Using ‘Linked Learning’ to Prepare Students for College — And Career
We asked some of the journalists attending EWA’s 66th National Seminar, held at Stanford University in May, to contribute posts from the sessions. Michelle Sokol of the State Journal in Frankfort, Ky. is today’s guest blogger.
Students used to receive their technical education in one classroom and academic education in another — but it’s not your father’s shop class anymore.
Three panelists at EWA’s annual conference discussed how Linked Learning—an approach to secondary education championed by a nonprofit organization of the same name—is changing career and technical education. The Linked Learning model is based on the idea that schools can prepare students academically for college but at the same time give them experience with different technically oriented career paths.
The approach was launched in California shortly after the James Irvine Foundation founded ConnectEd: The California Center for College and Career to expand the number of career pathways available to the state’s high school students.
Anne Stanton, program director of the Irvine Foundation, said Linked Learning approach grew from a goal of increasing the number of low-income youths who graduate high school on time and receive a postsecondary credential by the time they’re 25. Another factor was the realization that it’s not college or career — it’s college and career.
“That’s really at the heart of Linked Learning—it’s tapping into the motivation and engagement of young people,” Stanton said. “If we do that well and tie that to rigor, we will see greater achievement, we will see greater persistence, we will see greater high school graduation and then we will see greater postsecondary transitions.”
The approach, which will be piloted in 60 districts across California next year, delivers four core components:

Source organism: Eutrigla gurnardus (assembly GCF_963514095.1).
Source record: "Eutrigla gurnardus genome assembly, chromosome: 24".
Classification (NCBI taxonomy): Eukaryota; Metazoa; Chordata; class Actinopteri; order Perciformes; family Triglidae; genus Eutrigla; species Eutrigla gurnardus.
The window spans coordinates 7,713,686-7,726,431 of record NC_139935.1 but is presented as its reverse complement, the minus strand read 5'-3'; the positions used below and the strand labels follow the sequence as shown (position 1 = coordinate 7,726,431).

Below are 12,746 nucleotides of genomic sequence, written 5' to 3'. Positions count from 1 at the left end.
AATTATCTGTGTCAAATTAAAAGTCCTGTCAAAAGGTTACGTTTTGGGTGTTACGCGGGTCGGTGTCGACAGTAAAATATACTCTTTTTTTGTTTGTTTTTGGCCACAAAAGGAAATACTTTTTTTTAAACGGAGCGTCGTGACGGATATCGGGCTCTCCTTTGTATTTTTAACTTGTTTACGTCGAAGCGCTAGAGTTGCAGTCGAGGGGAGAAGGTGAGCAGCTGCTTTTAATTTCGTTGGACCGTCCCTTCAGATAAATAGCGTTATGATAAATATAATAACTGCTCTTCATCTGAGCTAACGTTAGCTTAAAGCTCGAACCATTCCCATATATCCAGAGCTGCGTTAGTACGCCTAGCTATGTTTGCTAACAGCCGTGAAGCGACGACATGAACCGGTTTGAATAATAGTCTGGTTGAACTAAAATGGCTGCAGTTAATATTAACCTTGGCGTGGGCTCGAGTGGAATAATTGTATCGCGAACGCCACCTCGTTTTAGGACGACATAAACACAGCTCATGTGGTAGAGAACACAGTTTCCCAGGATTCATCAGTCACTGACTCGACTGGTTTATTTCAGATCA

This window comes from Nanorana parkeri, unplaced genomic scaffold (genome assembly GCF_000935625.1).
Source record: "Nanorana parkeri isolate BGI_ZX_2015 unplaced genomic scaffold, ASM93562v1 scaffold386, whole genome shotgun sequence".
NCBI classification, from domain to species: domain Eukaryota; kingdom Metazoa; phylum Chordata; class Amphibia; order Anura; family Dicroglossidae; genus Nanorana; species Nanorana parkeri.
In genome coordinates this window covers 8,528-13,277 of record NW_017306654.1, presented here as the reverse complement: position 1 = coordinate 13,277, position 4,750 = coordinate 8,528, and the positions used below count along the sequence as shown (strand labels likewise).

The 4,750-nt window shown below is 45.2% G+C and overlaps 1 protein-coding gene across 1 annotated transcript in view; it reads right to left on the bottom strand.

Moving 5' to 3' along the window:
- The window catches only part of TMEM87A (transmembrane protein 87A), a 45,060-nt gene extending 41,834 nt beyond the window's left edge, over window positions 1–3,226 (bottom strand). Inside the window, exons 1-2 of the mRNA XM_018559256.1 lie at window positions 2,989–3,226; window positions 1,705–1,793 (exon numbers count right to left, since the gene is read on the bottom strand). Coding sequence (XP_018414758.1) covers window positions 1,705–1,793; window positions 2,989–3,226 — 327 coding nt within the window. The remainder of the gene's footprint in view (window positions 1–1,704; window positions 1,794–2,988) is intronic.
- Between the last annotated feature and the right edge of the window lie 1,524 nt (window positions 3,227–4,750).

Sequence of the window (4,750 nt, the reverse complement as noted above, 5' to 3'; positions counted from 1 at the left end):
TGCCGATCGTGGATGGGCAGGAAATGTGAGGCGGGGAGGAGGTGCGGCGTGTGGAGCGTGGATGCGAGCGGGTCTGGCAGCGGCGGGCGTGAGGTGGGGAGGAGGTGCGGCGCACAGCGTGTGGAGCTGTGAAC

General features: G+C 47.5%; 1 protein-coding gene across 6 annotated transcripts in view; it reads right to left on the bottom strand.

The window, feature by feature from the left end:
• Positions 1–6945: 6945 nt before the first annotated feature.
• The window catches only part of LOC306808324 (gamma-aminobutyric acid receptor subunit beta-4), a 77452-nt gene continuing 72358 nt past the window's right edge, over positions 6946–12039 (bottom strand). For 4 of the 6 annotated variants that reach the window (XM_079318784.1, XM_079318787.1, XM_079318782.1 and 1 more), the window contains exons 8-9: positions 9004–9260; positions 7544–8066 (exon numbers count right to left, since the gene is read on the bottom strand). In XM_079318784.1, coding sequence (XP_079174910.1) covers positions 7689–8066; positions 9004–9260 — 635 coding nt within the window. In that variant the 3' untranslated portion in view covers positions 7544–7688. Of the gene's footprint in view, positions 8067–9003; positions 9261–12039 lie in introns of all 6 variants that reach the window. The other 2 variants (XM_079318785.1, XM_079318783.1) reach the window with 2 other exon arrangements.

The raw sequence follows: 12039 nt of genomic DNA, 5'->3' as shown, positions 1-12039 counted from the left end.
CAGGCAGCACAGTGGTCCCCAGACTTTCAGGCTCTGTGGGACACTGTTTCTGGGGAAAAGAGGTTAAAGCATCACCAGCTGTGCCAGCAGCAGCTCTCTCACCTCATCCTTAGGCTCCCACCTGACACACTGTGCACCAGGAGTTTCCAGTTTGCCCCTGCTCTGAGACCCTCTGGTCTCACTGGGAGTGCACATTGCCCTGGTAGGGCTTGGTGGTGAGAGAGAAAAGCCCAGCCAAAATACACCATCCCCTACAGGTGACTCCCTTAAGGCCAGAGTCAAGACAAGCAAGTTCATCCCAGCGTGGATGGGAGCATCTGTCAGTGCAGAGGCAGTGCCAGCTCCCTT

- Rigorous academics: That includes college preparatory English, mathematics, science, history and sometimes foreign language;
- Real-world technical skills that can give students a head start on a career;
- Personalized support, including counseling and supplemental instruction;
- Work-based learning: Stanton described this component as the opportunity to practice what you’re learning in the real world. “Very, very important is a young person’s discovery of what they’re capable of and how they fit into the broader world, not just the classroom,” she said.
Preston Thomas, principal of the LIFE Academy in Oakland, said he has seen the classroom experience transformed by Linked Learning, and he shared stories of those successes at the EWA session.
The school is made up of 36 percent English-language learners and 87 percent of the students receive free or reduced-price lunch. He said with Linked Learning the students are given the opportunity to realize their dreams.
At LIFE Academy, for example, a mental health class might look at the science of medicine and also read “Slaughterhouse-Five.” More broadly, Linked Learning can mean studying DNA beyond the theoretical frame by practicing mitochondrial sequencing. And it’s about working with industry partners to provide students work experience through internships, work-based learning or externships.
Thomas said about 250 of his students are placed within the
community, but it can be costly. The school pays about $150,000
on top of grants to keep the program running, with transportation
accounting for the bulk of the costs. He recognized it can be
difficult to set up internships for students with industry
partners and recommended that schools work through an
But it’s worth the effort, he said.
“It’s about getting those kids out there and passionate about something and seeing themselves in a career field and building those skills,” he said.
Nancy Hoffman, vice president and senior advisor of Jobs for the Future, sees Linked Learning finding a place in education outside of California.
California has done a few key things, such as supporting the integration between academics and career preparation, that the rest of the country could benefit from, she said.
“The job market has changed,” Hoffman said. “There’s slowly a perception changing across the country that everybody needs technical skills. That’s beginning to erode a little bit of the stigma about technical education.”